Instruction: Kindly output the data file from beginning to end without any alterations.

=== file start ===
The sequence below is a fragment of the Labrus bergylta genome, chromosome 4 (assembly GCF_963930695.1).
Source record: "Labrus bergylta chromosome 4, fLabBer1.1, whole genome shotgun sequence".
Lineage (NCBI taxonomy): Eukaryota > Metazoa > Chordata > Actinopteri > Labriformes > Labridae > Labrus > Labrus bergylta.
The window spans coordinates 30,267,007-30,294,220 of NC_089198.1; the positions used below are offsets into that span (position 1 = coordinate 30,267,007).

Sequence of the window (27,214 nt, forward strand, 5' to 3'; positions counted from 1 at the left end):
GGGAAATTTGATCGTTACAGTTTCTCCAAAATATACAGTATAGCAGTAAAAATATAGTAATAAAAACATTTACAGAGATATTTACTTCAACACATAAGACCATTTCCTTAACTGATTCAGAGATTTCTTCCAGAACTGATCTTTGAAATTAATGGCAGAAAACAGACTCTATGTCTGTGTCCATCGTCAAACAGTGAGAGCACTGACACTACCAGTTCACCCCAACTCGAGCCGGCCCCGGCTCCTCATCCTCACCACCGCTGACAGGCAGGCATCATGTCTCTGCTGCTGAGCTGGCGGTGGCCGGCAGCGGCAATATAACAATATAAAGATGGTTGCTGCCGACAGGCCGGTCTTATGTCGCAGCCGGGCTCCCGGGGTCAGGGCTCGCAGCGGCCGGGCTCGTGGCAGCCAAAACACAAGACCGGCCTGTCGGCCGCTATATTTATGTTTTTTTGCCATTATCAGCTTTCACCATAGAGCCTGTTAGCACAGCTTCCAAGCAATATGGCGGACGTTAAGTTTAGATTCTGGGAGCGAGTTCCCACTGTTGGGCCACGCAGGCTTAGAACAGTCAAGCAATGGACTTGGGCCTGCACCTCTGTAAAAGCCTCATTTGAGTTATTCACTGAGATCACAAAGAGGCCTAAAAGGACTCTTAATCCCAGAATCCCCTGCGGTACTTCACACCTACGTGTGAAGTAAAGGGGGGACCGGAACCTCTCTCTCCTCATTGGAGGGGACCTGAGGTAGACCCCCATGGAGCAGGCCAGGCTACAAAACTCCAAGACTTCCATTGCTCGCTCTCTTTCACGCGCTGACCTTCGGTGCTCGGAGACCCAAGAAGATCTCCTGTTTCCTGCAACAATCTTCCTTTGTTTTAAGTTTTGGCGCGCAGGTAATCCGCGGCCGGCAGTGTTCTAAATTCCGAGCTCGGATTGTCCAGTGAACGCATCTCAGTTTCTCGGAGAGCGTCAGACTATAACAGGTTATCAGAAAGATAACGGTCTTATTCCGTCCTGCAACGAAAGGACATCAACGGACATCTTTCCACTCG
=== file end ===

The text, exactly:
The sequence below is a fragment of the Labrus bergylta genome, chromosome 4 (assembly GCF_963930695.1).
Source record: "Labrus bergylta chromosome 4, fLabBer1.1, whole genome shotgun sequence".
Lineage (NCBI taxonomy): Eukaryota > Metazoa > Chordata > Actinopteri > Labriformes > Labridae > Labrus > Labrus bergylta.
The window spans coordinates 30,267,007-30,294,220 of NC_089198.1; the positions used below are offsets into that span (position 1 = coordinate 30,267,007).

Sequence of the window (27,214 nt, forward strand, 5' to 3'; positions counted from 1 at the left end):
GGGAAATTTGATCGTTACAGTTTCTCCAAAATATACAGTATAGCAGTAAAAATATAGTAATAAAAACATTTACAGAGATATTTACTTCAACACATAAGACCATTTCCTTAACTGATTCAGAGATTTCTTCCAGAACTGATCTTTGAAATTAATGGCAGAAAACAGACTCTATGTCTGTGTCCATCGTCAAACAGTGAGAGCACTGACACTACCAGTTCACCCCAACTCGAGCCGGCCCCGGCTCCTCATCCTCACCACCGCTGACAGGCAGGCATCATGTCTCTGCTGCTGAGCTGGCGGTGGCCGGCAGCGGCAATATAACAATATAAAGATGGTTGCTGCCGACAGGCCGGTCTTATGTCGCAGCCGGGCTCCCGGGGTCAGGGCTCGCAGCGGCCGGGCTCGTGGCAGCCAAAACACAAGACCGGCCTGTCGGCCGCTATATTTATGTTTTTTTGCCATTATCAGCTTTCACCATAGAGCCTGTTAGCACAGCTTCCAAGCAATATGGCGGACGTTAAGTTTAGATTCTGGGAGCGAGTTCCCACTGTTGGGCCACGCAGGCTTAGAACAGTCAAGCAATGGACTTGGGCCTGCACCTCTGTAAAAGCCTCATTTGAGTTATTCACTGAGATCACAAAGAGGCCTAAAAGGACTCTTAATCCCAGAATCCCCTGCGGTACTTCACACCTACGTGTGAAGTAAAGGGGGGACCGGAACCTCTCTCTCCTCATTGGAGGGGACCTGAGGTAGACCCCCATGGAGCAGGCCAGGCTACAAAACTCCAAGACTTCCATTGCTCGCTCTCTTTCACGCGCTGACCTTCGGTGCTCGGAGACCCAAGAAGATCTCCTGTTTCCTGCAACAATCTTCCTTTGTTTTAAGTTTTGGCGCGCAGGTAATCCGCGGCCGGCAGTGTTCTAAATTCCGAGCTCGGATTGTCCAGTGAACGCATCTCAGTTTCTCGGAGAGCGTCAGACTATAACAGGTTATCAGAAAGATAACGGTCTTATTCCGTCCTGCAACGAAAGGACATCAACGGACATCTTTCCACTCG